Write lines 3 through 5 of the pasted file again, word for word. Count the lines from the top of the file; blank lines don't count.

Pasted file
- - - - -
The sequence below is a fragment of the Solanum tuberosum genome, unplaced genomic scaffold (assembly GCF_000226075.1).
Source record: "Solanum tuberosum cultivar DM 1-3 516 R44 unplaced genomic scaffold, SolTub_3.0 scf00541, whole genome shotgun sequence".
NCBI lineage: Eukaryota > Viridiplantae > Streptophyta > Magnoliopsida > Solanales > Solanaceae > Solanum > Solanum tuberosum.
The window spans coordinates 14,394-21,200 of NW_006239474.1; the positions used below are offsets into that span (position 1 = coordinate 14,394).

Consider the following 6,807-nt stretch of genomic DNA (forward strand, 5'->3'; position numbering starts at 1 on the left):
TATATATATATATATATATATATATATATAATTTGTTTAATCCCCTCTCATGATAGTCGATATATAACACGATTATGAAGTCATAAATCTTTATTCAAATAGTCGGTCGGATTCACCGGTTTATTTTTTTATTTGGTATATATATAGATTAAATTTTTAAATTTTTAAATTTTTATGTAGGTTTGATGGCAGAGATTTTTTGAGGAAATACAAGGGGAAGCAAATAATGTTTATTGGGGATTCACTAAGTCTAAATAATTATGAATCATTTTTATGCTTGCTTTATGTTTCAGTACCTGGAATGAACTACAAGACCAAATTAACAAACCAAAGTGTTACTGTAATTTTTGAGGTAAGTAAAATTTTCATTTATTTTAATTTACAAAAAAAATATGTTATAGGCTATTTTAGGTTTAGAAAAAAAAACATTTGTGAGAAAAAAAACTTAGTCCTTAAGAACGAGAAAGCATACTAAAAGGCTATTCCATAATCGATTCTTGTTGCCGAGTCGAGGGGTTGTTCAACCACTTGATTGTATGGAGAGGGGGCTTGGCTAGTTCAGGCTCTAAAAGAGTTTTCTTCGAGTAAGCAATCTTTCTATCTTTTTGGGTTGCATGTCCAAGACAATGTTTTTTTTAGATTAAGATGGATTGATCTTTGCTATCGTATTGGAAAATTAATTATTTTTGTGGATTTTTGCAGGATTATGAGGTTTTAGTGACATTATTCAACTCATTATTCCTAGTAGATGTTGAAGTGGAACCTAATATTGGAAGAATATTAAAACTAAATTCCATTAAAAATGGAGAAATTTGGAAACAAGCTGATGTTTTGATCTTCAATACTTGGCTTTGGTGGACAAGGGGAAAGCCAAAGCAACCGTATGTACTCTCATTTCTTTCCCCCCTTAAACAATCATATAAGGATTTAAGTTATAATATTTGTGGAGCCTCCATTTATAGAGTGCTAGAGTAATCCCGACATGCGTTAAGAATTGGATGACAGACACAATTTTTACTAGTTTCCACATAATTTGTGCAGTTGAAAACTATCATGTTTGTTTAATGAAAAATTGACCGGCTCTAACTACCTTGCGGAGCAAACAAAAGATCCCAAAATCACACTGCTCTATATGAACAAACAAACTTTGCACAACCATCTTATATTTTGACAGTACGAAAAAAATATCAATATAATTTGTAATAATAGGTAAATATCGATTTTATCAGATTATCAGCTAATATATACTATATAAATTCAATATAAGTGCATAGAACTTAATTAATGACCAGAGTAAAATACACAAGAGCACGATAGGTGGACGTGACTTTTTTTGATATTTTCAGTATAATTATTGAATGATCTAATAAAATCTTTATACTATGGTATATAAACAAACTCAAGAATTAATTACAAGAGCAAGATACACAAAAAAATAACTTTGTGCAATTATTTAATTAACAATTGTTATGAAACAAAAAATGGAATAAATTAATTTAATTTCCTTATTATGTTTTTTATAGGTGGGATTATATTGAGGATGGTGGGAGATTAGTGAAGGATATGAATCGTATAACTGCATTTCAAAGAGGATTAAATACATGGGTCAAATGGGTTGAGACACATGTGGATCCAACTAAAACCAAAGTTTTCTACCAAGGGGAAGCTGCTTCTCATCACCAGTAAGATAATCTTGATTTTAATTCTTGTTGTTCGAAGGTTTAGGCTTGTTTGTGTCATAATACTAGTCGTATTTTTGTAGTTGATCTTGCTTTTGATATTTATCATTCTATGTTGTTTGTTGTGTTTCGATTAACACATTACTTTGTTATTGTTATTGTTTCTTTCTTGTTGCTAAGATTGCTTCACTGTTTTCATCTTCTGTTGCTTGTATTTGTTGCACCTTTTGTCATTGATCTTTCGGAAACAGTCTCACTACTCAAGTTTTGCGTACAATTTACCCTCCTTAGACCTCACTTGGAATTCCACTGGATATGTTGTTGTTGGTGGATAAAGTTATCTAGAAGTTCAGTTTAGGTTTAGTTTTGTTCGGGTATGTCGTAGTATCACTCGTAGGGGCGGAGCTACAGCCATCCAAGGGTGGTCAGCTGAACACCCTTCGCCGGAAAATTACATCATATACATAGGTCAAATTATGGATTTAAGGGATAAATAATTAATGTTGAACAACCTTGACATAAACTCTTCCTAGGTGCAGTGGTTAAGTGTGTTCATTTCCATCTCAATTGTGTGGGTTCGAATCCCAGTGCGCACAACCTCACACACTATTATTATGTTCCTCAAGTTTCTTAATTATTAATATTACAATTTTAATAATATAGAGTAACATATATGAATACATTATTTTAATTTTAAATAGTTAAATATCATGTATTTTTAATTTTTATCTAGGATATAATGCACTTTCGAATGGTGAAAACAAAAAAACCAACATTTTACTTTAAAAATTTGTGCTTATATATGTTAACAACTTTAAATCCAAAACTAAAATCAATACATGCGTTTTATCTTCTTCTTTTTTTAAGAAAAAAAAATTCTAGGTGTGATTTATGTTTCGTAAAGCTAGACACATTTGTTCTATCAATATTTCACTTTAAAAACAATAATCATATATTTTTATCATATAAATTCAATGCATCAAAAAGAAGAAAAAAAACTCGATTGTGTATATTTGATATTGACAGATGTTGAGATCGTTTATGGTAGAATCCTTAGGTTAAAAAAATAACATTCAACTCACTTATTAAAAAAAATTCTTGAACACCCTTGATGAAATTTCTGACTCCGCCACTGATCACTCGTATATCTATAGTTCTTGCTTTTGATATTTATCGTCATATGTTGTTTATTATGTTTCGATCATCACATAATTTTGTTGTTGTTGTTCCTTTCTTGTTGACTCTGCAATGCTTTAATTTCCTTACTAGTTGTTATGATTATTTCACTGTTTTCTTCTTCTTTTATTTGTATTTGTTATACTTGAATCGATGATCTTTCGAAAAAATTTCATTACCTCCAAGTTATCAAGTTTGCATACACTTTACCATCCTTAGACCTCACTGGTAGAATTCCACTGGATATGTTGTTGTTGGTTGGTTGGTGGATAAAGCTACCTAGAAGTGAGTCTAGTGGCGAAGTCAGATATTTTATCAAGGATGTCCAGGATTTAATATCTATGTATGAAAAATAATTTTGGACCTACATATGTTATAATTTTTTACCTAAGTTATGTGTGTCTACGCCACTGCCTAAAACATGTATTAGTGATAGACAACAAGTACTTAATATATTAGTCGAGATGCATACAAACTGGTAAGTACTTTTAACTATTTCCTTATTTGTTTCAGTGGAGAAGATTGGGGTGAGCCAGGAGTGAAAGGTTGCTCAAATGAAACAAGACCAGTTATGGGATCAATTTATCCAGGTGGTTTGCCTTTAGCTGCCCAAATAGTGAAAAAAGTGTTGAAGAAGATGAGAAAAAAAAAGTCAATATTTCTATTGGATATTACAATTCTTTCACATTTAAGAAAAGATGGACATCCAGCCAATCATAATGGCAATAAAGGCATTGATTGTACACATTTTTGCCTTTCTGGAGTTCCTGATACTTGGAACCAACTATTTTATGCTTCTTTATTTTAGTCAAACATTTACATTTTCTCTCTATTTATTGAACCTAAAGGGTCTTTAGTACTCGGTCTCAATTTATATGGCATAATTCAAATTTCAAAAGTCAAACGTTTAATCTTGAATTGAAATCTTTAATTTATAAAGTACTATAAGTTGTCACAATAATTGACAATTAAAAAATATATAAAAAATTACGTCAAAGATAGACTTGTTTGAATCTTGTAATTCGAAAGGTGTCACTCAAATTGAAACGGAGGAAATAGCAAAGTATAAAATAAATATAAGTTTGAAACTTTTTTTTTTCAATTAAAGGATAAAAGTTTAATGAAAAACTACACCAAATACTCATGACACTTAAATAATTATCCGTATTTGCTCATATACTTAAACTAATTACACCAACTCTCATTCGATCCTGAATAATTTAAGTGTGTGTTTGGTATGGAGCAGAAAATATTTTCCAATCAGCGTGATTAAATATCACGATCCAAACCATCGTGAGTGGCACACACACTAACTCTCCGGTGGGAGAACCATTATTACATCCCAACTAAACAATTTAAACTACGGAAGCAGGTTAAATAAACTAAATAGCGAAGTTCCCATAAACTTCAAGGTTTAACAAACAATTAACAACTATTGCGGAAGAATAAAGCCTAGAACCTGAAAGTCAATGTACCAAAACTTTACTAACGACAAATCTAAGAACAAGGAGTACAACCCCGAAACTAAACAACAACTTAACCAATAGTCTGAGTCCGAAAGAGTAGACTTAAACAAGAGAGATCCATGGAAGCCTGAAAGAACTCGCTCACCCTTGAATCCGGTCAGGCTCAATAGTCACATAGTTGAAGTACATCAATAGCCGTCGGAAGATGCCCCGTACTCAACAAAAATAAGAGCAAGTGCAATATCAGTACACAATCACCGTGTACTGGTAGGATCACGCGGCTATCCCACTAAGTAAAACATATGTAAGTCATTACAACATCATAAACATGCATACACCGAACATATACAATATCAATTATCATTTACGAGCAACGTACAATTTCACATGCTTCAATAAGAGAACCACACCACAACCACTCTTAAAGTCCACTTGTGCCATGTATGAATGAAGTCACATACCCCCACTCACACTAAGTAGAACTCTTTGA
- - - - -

NCBI lineage: Eukaryota > Viridiplantae > Streptophyta > Magnoliopsida > Solanales > Solanaceae > Solanum > Solanum tuberosum.
The window spans coordinates 14,394-21,200 of NW_006239474.1; the positions used below are offsets into that span (position 1 = coordinate 14,394).

Consider the following 6,807-nt stretch of genomic DNA (forward strand, 5'->3'; position numbering starts at 1 on the left):